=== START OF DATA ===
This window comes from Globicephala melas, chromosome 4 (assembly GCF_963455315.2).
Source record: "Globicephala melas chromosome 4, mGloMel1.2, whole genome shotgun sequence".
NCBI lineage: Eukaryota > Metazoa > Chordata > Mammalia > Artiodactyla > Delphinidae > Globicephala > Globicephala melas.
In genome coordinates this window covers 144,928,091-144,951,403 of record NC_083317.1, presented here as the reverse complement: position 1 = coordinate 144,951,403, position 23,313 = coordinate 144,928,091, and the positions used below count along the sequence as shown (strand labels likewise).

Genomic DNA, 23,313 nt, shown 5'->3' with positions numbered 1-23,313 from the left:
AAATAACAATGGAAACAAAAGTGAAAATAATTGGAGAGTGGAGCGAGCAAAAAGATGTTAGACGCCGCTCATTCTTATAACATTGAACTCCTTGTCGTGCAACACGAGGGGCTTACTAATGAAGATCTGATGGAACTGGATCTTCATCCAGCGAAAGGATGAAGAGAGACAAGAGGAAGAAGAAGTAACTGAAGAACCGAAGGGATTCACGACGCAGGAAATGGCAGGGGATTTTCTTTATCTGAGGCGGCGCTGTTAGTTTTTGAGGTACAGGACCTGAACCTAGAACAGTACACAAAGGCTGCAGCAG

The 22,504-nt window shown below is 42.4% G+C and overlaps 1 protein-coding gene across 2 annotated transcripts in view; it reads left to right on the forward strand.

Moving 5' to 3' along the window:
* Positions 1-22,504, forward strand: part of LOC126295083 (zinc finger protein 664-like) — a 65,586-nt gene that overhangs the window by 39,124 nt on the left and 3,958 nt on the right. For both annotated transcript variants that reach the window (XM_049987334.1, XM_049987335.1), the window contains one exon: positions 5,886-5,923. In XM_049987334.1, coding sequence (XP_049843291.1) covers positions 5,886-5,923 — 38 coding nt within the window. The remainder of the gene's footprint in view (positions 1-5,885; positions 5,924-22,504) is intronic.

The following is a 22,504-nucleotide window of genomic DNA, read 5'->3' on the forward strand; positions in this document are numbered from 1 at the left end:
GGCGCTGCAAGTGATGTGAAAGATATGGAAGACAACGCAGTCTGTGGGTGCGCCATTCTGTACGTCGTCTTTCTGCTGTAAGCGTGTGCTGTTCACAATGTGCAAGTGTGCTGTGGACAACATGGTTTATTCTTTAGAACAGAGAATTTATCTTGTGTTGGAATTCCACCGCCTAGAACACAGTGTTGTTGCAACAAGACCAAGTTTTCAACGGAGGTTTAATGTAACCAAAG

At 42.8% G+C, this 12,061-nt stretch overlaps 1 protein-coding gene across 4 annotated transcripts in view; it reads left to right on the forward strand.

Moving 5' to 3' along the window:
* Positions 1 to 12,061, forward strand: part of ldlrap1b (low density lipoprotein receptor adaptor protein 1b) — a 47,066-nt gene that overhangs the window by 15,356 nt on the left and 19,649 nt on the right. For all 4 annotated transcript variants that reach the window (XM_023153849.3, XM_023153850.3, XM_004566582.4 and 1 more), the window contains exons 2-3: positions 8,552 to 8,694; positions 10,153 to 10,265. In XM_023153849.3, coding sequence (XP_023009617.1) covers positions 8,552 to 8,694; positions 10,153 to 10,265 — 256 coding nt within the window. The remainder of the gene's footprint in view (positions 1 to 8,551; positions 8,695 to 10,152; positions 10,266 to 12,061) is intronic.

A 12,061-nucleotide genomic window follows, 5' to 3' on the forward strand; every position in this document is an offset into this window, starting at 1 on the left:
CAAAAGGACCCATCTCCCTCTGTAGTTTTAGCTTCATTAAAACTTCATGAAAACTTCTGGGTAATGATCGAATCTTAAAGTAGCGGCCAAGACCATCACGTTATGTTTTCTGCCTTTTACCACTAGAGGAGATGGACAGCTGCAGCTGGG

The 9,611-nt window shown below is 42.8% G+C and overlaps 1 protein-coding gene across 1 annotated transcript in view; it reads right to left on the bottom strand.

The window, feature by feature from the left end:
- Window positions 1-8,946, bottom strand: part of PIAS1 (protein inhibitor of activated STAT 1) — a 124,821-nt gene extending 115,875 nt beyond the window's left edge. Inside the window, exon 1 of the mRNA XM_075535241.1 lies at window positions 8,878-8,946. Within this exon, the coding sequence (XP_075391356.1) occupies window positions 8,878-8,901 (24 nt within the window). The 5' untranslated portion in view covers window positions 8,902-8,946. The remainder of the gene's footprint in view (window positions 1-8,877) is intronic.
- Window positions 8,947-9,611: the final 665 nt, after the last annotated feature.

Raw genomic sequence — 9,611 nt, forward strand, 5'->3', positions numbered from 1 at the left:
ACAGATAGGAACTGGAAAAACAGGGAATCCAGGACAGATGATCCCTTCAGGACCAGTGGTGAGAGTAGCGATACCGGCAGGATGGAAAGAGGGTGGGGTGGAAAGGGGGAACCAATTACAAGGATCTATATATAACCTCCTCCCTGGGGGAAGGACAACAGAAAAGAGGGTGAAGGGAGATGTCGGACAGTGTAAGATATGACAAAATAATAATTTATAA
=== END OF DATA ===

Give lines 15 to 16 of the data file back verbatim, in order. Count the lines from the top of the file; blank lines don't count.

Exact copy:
A 12,061-nucleotide genomic window follows, 5' to 3' on the forward strand; every position in this document is an offset into this window, starting at 1 on the left:
CAAAAGGACCCATCTCCCTCTGTAGTTTTAGCTTCATTAAAACTTCATGAAAACTTCTGGGTAATGATCGAATCTTAAAGTAGCGGCCAAGACCATCACGTTATGTTTTCTGCCTTTTACCACTAGAGGAGATGGACAGCTGCAGCTGGG